According to the Finnish public broadcasting company Yle, the state-funded Polar Research Institute of China attempted in 2018 to buy or lease an airport near the small town of Kemijärvi in northern Finland, for research flights over the North Pole and other parts of the Arctic region. The negotiating delegation team was spearheaded by the institute’s director Zhang Xia and Xu Shijie, director of the Chinese Arctic and Antarctic Administration. Curiously, the delegation included an assistant of the military attaché of the Chinese Embassy in Helsinki, Maj. Jie Li.
The Finnish Defense Forces, however, promptly blocked the deal on security grounds given that the airport is located in close proximity to the Rovajärvi firing range.
If China’s plans had been realized, the Chinese would have been ready to spend over 40 million euros to expand the runway to accommodate heavy aircraft. In addition, new airport buildings and research facilities would have been built. As the geostrategic importance of the Arctic region is increasing, China does not want to be excluded from regional activities. A large airport combined with a research station at Kemijärvi would have consolidated China’s efforts to build a Polar Silk Road as part of its Belt and Road Initiative.
Strengthening Arctic research capabilities is of importance for China’s Arctic ambitions. In addition to knowledge about the impacts of climate change on China’s agriculture, economy, and weather patterns, Arctic research could support military logistics and contribute to the development of polar military technologies. Before moving its strategic nuclear submarines to patrol under the polar ice, for example, China would need increasing amounts of research data on the extreme conditions both above and below the surface. Such data would also support the development of China’s own satellite navigation system, BeiDou2. In short, it is not surprising that the negotiating delegation included a military officer.
As a self-proclaimed “near-Arctic state,” China’s opportunities for establishing research stations near the Arctic Circle seem to be shrinking. As five of the eight Arctic states are NATO members, they can be expected to be increasingly reluctant to allow Chinese investments in critical infrastructure. While Greenland, an autonomous country within the Kingdom of Denmark, has generally welcomed China’s growing presence as supportive of their efforts to gain independence from Copenhagen, Chinese plans to build a research station have not materialized on the island. In addition, the Danes blocked Chinese attempts to purchase an abandoned naval base in Greenland in 2016.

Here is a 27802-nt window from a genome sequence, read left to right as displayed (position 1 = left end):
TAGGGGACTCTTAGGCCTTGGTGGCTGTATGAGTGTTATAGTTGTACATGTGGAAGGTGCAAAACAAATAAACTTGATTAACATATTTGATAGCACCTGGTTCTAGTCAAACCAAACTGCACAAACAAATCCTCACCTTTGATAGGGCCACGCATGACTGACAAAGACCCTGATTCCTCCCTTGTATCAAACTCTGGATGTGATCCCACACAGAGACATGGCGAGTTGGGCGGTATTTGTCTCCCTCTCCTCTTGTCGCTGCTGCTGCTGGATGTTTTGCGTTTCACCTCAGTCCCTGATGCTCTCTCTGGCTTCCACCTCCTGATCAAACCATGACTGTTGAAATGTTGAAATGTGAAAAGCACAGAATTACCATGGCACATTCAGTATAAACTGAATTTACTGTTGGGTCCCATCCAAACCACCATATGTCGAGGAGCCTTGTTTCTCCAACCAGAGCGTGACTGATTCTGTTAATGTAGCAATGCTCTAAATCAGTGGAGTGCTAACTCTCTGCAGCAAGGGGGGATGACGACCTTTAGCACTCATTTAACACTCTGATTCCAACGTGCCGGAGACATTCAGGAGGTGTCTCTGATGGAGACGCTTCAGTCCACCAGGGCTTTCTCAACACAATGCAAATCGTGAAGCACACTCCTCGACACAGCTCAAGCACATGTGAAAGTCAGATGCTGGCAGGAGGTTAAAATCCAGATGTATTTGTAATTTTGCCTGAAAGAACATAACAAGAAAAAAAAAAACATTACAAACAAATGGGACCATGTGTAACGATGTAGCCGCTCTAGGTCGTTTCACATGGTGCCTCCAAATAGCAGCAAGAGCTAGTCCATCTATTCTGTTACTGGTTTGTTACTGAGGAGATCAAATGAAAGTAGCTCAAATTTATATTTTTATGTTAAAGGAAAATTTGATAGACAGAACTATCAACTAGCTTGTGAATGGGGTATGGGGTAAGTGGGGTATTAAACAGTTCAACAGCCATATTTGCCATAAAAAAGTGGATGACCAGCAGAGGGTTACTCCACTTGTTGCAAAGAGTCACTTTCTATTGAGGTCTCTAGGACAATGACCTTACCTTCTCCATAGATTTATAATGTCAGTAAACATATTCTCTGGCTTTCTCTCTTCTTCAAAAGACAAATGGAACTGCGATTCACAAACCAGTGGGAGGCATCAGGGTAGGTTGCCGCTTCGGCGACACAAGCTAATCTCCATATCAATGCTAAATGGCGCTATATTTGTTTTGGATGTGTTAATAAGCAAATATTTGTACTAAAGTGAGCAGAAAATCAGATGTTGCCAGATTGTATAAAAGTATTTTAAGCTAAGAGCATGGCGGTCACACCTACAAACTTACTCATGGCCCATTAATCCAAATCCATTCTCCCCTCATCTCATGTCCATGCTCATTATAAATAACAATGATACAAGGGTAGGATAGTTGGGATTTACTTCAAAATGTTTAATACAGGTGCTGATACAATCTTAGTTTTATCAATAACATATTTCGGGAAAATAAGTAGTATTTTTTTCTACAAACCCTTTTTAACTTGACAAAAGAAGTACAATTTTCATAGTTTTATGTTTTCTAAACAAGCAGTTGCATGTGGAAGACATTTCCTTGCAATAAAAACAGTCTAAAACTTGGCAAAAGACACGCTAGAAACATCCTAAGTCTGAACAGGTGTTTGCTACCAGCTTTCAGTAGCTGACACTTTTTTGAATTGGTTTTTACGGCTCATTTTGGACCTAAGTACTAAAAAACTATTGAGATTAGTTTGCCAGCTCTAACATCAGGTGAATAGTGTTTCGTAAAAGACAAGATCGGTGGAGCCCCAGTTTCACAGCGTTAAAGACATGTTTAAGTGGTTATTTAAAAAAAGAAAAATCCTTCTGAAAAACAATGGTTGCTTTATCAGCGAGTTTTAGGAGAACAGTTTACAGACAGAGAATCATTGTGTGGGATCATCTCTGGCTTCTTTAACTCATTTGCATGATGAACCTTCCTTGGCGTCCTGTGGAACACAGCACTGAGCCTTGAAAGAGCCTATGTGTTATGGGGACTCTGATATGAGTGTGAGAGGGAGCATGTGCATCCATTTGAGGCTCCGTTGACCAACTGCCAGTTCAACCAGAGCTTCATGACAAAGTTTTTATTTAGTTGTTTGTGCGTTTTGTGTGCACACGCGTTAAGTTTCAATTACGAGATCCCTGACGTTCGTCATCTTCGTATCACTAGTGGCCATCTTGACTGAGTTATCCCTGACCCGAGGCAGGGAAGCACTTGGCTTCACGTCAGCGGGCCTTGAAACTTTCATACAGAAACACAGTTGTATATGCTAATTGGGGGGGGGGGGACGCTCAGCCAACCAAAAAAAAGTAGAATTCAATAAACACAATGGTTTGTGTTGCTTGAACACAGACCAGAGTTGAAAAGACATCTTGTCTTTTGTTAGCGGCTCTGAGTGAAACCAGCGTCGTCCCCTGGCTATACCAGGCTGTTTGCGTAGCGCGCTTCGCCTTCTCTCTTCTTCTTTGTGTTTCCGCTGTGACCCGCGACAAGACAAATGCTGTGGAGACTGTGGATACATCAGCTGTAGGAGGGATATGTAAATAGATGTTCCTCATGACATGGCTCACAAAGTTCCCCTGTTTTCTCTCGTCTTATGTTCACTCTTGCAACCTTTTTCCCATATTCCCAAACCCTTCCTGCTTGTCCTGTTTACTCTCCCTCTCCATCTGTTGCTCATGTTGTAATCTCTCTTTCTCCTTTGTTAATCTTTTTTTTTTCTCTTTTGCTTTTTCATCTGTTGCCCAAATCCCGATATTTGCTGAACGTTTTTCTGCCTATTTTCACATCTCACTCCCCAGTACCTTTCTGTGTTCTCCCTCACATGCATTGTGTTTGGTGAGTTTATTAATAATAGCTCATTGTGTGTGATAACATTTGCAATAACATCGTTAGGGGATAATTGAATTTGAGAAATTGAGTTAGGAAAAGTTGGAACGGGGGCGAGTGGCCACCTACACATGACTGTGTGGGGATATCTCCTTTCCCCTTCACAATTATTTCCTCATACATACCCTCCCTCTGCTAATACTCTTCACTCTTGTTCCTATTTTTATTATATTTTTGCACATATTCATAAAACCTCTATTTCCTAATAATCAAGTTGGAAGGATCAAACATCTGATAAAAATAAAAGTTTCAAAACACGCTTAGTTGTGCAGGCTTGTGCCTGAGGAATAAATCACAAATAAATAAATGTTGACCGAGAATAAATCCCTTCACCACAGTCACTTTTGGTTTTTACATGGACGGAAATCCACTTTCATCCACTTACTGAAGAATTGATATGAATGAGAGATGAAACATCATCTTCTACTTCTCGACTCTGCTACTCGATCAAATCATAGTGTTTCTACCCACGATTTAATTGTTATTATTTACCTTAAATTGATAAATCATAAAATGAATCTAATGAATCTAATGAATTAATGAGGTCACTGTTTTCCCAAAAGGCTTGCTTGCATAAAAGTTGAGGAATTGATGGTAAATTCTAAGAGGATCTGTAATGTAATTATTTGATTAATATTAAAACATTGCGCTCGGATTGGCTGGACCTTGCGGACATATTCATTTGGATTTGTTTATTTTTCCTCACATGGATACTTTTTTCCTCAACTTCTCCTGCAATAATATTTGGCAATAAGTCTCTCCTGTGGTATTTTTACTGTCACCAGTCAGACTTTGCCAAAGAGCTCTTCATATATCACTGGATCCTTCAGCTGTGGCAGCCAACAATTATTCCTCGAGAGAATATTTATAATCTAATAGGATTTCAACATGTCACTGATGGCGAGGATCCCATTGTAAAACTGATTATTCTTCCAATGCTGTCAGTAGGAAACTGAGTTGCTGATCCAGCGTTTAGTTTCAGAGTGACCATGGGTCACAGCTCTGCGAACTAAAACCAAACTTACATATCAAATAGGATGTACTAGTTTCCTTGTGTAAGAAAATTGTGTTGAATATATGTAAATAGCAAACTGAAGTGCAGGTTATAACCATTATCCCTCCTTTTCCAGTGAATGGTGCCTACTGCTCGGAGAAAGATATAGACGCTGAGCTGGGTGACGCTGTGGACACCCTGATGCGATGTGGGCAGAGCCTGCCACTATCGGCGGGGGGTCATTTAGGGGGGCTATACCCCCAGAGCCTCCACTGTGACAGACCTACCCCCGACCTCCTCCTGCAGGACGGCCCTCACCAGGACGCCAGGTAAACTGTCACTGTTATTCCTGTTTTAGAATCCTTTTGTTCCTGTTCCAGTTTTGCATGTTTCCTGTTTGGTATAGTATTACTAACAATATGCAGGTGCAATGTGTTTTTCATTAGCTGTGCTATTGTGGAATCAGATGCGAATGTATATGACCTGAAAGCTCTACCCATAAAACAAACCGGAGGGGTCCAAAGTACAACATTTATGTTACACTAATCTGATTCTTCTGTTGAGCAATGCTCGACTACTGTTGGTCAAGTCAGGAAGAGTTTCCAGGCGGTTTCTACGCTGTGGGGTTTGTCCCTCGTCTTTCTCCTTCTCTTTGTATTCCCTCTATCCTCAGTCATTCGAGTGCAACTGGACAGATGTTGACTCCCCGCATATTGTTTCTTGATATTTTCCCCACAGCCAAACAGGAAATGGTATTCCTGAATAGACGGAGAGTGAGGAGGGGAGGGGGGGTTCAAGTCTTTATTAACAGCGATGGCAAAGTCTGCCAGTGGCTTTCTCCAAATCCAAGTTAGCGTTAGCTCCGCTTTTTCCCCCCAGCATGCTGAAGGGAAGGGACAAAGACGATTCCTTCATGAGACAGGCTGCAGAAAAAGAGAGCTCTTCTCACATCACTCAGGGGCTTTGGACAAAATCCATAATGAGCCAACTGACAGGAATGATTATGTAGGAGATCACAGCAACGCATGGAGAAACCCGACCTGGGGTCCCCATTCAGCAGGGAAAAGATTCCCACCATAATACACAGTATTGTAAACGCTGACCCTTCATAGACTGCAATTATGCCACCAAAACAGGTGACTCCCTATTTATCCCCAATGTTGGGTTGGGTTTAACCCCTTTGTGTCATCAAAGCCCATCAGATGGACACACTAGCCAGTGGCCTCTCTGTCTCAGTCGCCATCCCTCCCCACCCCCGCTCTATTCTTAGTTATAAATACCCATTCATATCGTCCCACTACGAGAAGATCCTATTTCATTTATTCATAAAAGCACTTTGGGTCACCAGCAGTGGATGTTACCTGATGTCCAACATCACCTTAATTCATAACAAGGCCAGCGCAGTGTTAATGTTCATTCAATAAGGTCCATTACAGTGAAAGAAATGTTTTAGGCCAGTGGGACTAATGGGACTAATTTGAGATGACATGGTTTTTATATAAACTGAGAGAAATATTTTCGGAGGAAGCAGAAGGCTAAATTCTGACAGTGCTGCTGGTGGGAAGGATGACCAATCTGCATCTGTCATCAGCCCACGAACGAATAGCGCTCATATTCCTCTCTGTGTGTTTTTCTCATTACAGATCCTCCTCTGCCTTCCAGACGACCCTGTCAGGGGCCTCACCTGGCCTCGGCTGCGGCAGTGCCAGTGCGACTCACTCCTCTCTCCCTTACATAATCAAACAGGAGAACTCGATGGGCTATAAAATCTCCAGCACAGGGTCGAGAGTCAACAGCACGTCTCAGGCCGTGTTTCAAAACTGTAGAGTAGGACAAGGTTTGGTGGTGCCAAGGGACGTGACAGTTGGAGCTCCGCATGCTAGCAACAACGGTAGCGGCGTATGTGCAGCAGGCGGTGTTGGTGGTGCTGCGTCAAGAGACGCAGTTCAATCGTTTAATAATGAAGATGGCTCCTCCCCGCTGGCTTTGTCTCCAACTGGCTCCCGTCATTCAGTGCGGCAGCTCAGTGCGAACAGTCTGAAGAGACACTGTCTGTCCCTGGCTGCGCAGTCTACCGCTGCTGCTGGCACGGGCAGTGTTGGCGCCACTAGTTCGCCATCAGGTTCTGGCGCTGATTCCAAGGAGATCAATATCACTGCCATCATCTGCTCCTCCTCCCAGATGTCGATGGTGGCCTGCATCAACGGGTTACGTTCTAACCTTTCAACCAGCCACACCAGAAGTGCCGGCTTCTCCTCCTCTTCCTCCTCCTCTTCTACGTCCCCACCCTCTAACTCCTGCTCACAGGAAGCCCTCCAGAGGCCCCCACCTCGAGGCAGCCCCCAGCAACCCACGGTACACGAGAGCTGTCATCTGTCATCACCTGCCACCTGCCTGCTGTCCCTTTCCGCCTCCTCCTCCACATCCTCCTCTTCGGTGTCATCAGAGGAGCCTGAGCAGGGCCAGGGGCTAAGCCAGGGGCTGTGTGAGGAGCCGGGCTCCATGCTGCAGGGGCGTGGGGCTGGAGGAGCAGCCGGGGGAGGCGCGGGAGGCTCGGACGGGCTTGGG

Furthermore, although Russia seems to cherish a rapidly developing strategic partnership with China, it does not want to have a strong Chinese influence in its Arctic backyard. Thus, the relationship between the two powers remains complicated.
Therefore, Finland appears to represent the only viable partner for China in the Arctic. Indeed, Sino-Finnish relations have developed smoothly throughout 70 years of diplomatic ties, with no major conflicts to mention. Presently, Chinese diplomacy certainly aims to maintain the image of a “special relationship” through flattering accolades such as the visit of President Xi Jinping to Finland in 2017 in combination with the delivery of two pandas to a Finnish zoo in Ähtäri.
Moreover, China seems to treat Finland with kid gloves compared to many neighboring countries. In a striking contrast to Sweden, for example, where the Chinese embassy constantly interferes even in the writings of Swedish news media, China’s embassy in Helsinki almost never comments openly on Finland’s domestic developments in any way. Even the recent tweet by Prime Minister Sanna Marin, in which she condemned the human rights abuses committed against the Uyghurs in Xinjiang, elicited no reaction from the Chinese embassy.
This raises the question: Is China trying to leverage its “special relationship with Finland” and Finland’s seemingly neutral stance to gain access to the Arctic?
Finland is located at the European end of the Polar Silk Road, offering a gateway to European markets. The proposed purchase of an airport is not the only large economic infrastructure project involving Chinese investors in Finland. In addition to bioenergy and tourism, Chinese investors have stakes in plans to construct the Arctic Corridor, a new railway link between Rovaniemi and Norway’s Kirkenes. In the southern part of the country, China’s Touchstone Capital Partners Ltd. has expressed its interest in investing in the world’s longest undersea rail tunnel between Helsinki and Tallinn, the capital of Estonia.
Yet it seems that Chinese investments are coming under increasing scrutiny in Finland. While the official reason for the cancellation of the deal described at the start of this article was the proximity of the airport to the Rovajärvi firing range, whether such an investment would have been accepted elsewhere in Finland is questionable. While Finland officially remains moderate and courteous in its rhetoric on China, the less-visible Finland is steadily aligning with other Western democracies in regard to its dealings with China (in line with its close partnership with NATO*, among other factors). Without making a fuss about it, Finland promptly suspended its extradition agreement with Hong Kong in line with other democracies, and the Finnish 5G law – while not pointing at Huawei or ZTE directly – is as strict as those elsewhere in Europe, causing considerable concern for Chinese telecom companies.
Growing suspicion about China’s motives with regard to the Arctic makes the expansion of the Polar Silk Road, not to mention Chinese-owned airfields in Finland and other Arctic states, an increasingly faint prospect.
*Corrected an error that occurred during editing, which suggested that Finland was a member of NATO. It is not.